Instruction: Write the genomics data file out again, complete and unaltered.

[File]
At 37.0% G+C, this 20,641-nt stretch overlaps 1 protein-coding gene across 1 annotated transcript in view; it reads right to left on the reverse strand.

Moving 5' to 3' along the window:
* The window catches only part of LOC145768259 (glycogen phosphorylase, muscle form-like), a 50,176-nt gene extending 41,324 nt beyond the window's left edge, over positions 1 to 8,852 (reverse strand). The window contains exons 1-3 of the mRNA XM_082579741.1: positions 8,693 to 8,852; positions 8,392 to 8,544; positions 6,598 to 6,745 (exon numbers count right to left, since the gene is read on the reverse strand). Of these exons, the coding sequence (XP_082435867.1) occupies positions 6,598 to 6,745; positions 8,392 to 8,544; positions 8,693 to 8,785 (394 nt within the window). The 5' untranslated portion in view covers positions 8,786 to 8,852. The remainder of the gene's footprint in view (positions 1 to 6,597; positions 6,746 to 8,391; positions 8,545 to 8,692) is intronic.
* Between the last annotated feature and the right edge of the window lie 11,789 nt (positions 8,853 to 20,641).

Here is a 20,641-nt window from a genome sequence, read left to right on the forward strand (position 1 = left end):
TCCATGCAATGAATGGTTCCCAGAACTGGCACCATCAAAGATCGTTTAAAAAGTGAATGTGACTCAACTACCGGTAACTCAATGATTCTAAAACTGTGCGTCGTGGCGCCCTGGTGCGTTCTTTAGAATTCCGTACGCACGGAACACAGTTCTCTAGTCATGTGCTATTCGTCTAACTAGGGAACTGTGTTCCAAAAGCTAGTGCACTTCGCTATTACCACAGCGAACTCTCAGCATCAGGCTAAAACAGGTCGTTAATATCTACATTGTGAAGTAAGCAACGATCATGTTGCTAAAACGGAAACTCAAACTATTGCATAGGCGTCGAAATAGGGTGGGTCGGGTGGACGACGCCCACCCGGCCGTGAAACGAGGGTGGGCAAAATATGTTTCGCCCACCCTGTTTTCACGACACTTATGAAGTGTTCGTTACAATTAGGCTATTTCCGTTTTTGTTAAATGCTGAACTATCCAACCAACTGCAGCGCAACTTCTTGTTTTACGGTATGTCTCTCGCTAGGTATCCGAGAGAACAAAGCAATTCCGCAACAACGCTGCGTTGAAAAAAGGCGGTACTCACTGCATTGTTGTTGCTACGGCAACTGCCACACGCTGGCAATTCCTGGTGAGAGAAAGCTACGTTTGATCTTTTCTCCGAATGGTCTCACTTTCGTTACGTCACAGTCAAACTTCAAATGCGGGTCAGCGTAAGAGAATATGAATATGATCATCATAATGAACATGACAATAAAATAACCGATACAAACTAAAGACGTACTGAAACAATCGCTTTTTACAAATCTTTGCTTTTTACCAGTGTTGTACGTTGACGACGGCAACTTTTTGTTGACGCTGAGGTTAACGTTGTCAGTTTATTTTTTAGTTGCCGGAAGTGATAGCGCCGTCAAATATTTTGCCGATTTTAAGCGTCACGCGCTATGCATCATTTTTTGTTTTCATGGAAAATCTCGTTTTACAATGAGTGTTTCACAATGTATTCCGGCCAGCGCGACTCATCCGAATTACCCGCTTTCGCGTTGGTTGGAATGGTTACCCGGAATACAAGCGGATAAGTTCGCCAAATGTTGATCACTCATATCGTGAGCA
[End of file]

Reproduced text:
At 37.0% G+C, this 20,641-nt stretch overlaps 1 protein-coding gene across 1 annotated transcript in view; it reads right to left on the reverse strand.

Moving 5' to 3' along the window:
* The window catches only part of LOC145768259 (glycogen phosphorylase, muscle form-like), a 50,176-nt gene extending 41,324 nt beyond the window's left edge, over positions 1 to 8,852 (reverse strand). The window contains exons 1-3 of the mRNA XM_082579741.1: positions 8,693 to 8,852; positions 8,392 to 8,544; positions 6,598 to 6,745 (exon numbers count right to left, since the gene is read on the reverse strand). Of these exons, the coding sequence (XP_082435867.1) occupies positions 6,598 to 6,745; positions 8,392 to 8,544; positions 8,693 to 8,785 (394 nt within the window). The 5' untranslated portion in view covers positions 8,786 to 8,852. The remainder of the gene's footprint in view (positions 1 to 6,597; positions 6,746 to 8,391; positions 8,545 to 8,692) is intronic.
* Between the last annotated feature and the right edge of the window lie 11,789 nt (positions 8,853 to 20,641).

Here is a 20,641-nt window from a genome sequence, read left to right on the forward strand (position 1 = left end):
TCCATGCAATGAATGGTTCCCAGAACTGGCACCATCAAAGATCGTTTAAAAAGTGAATGTGACTCAACTACCGGTAACTCAATGATTCTAAAACTGTGCGTCGTGGCGCCCTGGTGCGTTCTTTAGAATTCCGTACGCACGGAACACAGTTCTCTAGTCATGTGCTATTCGTCTAACTAGGGAACTGTGTTCCAAAAGCTAGTGCACTTCGCTATTACCACAGCGAACTCTCAGCATCAGGCTAAAACAGGTCGTTAATATCTACATTGTGAAGTAAGCAACGATCATGTTGCTAAAACGGAAACTCAAACTATTGCATAGGCGTCGAAATAGGGTGGGTCGGGTGGACGACGCCCACCCGGCCGTGAAACGAGGGTGGGCAAAATATGTTTCGCCCACCCTGTTTTCACGACACTTATGAAGTGTTCGTTACAATTAGGCTATTTCCGTTTTTGTTAAATGCTGAACTATCCAACCAACTGCAGCGCAACTTCTTGTTTTACGGTATGTCTCTCGCTAGGTATCCGAGAGAACAAAGCAATTCCGCAACAACGCTGCGTTGAAAAAAGGCGGTACTCACTGCATTGTTGTTGCTACGGCAACTGCCACACGCTGGCAATTCCTGGTGAGAGAAAGCTACGTTTGATCTTTTCTCCGAATGGTCTCACTTTCGTTACGTCACAGTCAAACTTCAAATGCGGGTCAGCGTAAGAGAATATGAATATGATCATCATAATGAACATGACAATAAAATAACCGATACAAACTAAAGACGTACTGAAACAATCGCTTTTTACAAATCTTTGCTTTTTACCAGTGTTGTACGTTGACGACGGCAACTTTTTGTTGACGCTGAGGTTAACGTTGTCAGTTTATTTTTTAGTTGCCGGAAGTGATAGCGCCGTCAAATATTTTGCCGATTTTAAGCGTCACGCGCTATGCATCATTTTTTGTTTTCATGGAAAATCTCGTTTTACAATGAGTGTTTCACAATGTATTCCGGCCAGCGCGACTCATCCGAATTACCCGCTTTCGCGTTGGTTGGAATGGTTACCCGGAATACAAGCGGATAAGTTCGCCAAATGTTGATCACTCATATCGTGAGCA